Apophyllite (001) surface alteration in aqueous solutions studied by HAFM
Geochimica Et Cosmochimica Acta 68(2): 217-226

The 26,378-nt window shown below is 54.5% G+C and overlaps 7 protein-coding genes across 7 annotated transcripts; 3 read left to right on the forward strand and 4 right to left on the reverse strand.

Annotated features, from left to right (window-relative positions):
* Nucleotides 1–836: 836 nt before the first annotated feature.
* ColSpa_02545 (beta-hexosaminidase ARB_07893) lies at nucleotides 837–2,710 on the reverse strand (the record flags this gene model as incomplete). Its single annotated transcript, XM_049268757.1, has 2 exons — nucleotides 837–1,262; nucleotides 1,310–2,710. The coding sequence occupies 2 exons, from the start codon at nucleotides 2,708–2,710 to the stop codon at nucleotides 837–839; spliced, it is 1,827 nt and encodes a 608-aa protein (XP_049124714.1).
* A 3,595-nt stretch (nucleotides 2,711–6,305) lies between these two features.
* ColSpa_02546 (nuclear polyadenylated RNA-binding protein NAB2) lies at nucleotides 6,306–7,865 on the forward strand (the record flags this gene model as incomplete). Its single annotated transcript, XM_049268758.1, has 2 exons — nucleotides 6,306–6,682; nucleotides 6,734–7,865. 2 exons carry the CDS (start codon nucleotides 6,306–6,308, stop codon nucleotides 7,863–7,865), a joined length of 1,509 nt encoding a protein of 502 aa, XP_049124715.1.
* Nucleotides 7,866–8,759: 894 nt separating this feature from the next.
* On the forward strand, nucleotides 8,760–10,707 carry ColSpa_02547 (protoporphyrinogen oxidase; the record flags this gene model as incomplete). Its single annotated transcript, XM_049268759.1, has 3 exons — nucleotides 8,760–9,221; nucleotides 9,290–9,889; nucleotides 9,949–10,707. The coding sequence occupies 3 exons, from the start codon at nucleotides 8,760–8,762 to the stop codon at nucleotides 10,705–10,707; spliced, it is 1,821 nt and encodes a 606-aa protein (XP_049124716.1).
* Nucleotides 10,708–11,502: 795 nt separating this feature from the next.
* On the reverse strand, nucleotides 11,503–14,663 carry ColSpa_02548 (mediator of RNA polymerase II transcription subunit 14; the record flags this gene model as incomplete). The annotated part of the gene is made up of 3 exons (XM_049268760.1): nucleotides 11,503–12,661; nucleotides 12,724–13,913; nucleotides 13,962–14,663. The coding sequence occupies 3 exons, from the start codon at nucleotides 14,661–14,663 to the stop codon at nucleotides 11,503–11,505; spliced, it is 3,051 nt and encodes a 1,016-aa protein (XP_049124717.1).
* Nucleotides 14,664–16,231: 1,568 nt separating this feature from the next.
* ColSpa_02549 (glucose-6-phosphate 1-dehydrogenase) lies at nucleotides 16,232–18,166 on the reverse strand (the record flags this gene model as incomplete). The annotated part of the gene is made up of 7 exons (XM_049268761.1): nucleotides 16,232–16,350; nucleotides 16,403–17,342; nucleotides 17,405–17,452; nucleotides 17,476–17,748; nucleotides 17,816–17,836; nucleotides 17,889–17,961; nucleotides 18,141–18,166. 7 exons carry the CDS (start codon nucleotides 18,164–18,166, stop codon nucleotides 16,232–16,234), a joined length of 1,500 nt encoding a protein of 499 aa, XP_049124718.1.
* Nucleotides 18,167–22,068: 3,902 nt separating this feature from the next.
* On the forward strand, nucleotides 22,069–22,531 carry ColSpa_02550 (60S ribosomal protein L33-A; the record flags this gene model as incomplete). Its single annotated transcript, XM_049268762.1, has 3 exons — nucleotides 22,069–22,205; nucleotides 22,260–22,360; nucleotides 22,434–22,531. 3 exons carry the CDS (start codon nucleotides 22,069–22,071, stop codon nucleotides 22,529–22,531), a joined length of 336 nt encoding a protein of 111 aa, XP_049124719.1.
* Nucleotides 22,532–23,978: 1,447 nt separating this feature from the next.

Depending on pH and temperature, two different types of surface reactions occur on the apophyllite (001) surface in aqueous HC1-solutions at temperatures from 20 to 130 degreesC. At low pH, laterally spreading hillocks cover the surface. The hillocks are softer than the pristine surface, chemical analysis shows a depletion in Ca + K, and the spreading velocity of hillocks depends on pH. This indicates a change in chemical bond strength, non-stoichiometric dissolution and a mechanism involving protons. External disturbances such as the AFM scanning tip cause the upper surface layers to peel off revealing that the active sites of hillock formation are between the silicate layers of apophyllite. The observed process can therefore be described by a penetrative ion-replacement reaction which proceeds well below the surface monolayer. By this ion-replacement, the silicate layers eventually become destabilised. The observed reaction, therefore, is equivalent to an incongruent dissolution process. Despite structural similarities, this process is only superficially similar to the ion-exchange occurring in clay minerals or zeolites. In these minerals, the structural backbone is not destabilized. At a more neutral pH and high temperatures, step retreat and etch pit formation can be observed on the apophyllite (001) surface thus. indicating a, more congruent dissolution mechanism. Copyright (C) 2004 Elsevier Ltd.